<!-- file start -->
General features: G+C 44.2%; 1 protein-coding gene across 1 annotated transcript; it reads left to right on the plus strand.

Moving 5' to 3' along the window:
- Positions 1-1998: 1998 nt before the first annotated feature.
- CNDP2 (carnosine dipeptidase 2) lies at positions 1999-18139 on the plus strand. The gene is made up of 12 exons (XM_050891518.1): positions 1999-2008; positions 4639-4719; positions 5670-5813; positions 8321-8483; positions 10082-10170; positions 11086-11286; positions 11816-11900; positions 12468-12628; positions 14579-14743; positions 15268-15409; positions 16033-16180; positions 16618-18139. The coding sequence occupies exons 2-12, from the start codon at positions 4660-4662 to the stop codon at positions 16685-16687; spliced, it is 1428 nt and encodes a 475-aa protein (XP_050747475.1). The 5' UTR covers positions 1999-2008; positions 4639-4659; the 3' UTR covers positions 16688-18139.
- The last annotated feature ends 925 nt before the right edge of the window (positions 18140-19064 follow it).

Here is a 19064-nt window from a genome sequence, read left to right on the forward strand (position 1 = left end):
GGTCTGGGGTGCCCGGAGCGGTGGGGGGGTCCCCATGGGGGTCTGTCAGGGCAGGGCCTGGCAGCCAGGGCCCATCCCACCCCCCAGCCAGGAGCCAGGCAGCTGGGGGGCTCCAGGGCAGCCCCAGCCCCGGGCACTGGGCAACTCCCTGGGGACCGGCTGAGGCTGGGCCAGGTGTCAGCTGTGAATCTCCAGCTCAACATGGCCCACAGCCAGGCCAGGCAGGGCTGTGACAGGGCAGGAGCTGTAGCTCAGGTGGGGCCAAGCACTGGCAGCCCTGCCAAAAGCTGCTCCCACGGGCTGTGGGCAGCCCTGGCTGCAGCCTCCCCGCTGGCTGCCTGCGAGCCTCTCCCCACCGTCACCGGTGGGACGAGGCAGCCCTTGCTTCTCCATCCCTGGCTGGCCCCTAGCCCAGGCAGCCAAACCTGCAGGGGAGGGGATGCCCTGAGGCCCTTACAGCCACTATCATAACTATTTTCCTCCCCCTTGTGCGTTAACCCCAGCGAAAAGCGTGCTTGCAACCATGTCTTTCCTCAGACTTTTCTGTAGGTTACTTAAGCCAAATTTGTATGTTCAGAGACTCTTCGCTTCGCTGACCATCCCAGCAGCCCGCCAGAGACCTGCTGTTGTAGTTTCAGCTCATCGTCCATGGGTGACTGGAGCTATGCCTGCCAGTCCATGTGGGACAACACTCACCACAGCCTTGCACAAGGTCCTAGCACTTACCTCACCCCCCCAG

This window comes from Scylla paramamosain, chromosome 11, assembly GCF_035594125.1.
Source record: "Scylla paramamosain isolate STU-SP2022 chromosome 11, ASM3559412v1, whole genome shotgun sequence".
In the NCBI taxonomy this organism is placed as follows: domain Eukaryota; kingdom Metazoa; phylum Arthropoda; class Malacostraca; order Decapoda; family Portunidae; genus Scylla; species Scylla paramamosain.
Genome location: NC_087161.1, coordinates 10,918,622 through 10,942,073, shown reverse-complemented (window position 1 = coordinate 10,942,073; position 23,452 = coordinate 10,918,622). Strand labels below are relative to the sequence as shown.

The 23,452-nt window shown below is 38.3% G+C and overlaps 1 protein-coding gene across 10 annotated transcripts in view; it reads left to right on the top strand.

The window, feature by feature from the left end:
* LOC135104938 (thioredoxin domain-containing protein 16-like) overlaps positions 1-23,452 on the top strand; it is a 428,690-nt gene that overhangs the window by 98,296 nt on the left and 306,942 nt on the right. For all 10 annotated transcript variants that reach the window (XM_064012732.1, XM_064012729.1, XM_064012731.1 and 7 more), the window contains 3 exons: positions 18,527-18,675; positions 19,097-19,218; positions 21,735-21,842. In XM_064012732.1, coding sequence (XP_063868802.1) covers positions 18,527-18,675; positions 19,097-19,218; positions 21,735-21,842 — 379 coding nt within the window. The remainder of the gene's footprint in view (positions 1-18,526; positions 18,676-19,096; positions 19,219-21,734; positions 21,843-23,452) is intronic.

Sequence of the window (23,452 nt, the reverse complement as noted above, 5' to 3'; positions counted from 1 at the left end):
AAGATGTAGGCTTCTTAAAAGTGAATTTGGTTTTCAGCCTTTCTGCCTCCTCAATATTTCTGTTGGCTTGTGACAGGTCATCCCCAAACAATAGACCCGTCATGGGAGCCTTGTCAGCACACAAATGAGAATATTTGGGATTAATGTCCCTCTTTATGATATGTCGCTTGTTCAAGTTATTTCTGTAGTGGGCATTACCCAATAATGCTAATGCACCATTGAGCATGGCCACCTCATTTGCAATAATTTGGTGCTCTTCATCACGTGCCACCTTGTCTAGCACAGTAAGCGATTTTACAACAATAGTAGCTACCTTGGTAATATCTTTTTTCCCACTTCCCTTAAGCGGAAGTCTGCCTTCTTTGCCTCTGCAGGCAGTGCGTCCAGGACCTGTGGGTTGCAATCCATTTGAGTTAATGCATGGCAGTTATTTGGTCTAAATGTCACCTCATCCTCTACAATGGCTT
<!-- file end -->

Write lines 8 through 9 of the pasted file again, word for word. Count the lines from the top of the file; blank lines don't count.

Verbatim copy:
This window comes from Scylla paramamosain, chromosome 11, assembly GCF_035594125.1.
Source record: "Scylla paramamosain isolate STU-SP2022 chromosome 11, ASM3559412v1, whole genome shotgun sequence".